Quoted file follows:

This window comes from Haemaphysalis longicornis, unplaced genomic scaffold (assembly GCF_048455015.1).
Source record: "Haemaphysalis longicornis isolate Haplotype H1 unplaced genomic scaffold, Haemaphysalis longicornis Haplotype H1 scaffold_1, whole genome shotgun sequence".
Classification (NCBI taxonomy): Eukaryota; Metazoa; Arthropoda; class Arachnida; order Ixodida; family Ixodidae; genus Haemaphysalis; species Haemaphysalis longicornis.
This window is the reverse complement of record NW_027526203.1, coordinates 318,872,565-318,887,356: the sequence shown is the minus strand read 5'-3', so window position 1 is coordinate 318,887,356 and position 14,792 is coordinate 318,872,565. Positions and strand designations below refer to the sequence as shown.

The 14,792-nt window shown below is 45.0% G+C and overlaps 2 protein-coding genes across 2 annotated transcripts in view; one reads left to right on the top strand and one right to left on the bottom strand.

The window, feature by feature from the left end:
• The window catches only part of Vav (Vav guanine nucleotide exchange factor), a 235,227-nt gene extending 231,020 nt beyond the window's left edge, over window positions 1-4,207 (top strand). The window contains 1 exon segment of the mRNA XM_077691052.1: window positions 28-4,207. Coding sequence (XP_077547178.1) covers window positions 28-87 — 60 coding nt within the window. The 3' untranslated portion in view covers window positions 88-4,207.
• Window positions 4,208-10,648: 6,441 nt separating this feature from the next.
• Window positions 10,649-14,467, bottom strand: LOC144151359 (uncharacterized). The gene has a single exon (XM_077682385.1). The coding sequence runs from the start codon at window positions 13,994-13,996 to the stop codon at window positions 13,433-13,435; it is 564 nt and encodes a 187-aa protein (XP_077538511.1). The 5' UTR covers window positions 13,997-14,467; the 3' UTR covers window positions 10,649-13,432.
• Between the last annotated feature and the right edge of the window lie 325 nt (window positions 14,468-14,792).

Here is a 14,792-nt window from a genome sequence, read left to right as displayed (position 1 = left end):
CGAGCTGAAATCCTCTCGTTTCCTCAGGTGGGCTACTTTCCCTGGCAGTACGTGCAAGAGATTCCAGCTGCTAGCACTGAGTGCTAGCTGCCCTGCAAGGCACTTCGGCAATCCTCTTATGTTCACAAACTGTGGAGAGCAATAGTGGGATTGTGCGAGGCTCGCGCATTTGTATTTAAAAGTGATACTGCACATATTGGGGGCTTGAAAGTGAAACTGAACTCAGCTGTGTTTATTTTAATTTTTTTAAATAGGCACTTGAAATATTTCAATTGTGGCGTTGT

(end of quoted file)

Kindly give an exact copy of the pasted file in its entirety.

This window comes from Haemaphysalis longicornis, unplaced genomic scaffold (assembly GCF_048455015.1).
Source record: "Haemaphysalis longicornis isolate Haplotype H1 unplaced genomic scaffold, Haemaphysalis longicornis Haplotype H1 scaffold_1, whole genome shotgun sequence".
Classification (NCBI taxonomy): Eukaryota; Metazoa; Arthropoda; class Arachnida; order Ixodida; family Ixodidae; genus Haemaphysalis; species Haemaphysalis longicornis.
This window is the reverse complement of record NW_027526203.1, coordinates 318,872,565-318,887,356: the sequence shown is the minus strand read 5'-3', so window position 1 is coordinate 318,887,356 and position 14,792 is coordinate 318,872,565. Positions and strand designations below refer to the sequence as shown.

The 14,792-nt window shown below is 45.0% G+C and overlaps 2 protein-coding genes across 2 annotated transcripts in view; one reads left to right on the top strand and one right to left on the bottom strand.

The window, feature by feature from the left end:
• The window catches only part of Vav (Vav guanine nucleotide exchange factor), a 235,227-nt gene extending 231,020 nt beyond the window's left edge, over window positions 1-4,207 (top strand). The window contains 1 exon segment of the mRNA XM_077691052.1: window positions 28-4,207. Coding sequence (XP_077547178.1) covers window positions 28-87 — 60 coding nt within the window. The 3' untranslated portion in view covers window positions 88-4,207.
• Window positions 4,208-10,648: 6,441 nt separating this feature from the next.
• Window positions 10,649-14,467, bottom strand: LOC144151359 (uncharacterized). The gene has a single exon (XM_077682385.1). The coding sequence runs from the start codon at window positions 13,994-13,996 to the stop codon at window positions 13,433-13,435; it is 564 nt and encodes a 187-aa protein (XP_077538511.1). The 5' UTR covers window positions 13,997-14,467; the 3' UTR covers window positions 10,649-13,432.
• Between the last annotated feature and the right edge of the window lie 325 nt (window positions 14,468-14,792).

Here is a 14,792-nt window from a genome sequence, read left to right as displayed (position 1 = left end):
CGAGCTGAAATCCTCTCGTTTCCTCAGGTGGGCTACTTTCCCTGGCAGTACGTGCAAGAGATTCCAGCTGCTAGCACTGAGTGCTAGCTGCCCTGCAAGGCACTTCGGCAATCCTCTTATGTTCACAAACTGTGGAGAGCAATAGTGGGATTGTGCGAGGCTCGCGCATTTGTATTTAAAAGTGATACTGCACATATTGGGGGCTTGAAAGTGAAACTGAACTCAGCTGTGTTTATTTTAATTTTTTTAAATAGGCACTTGAAATATTTCAATTGTGGCGTTGT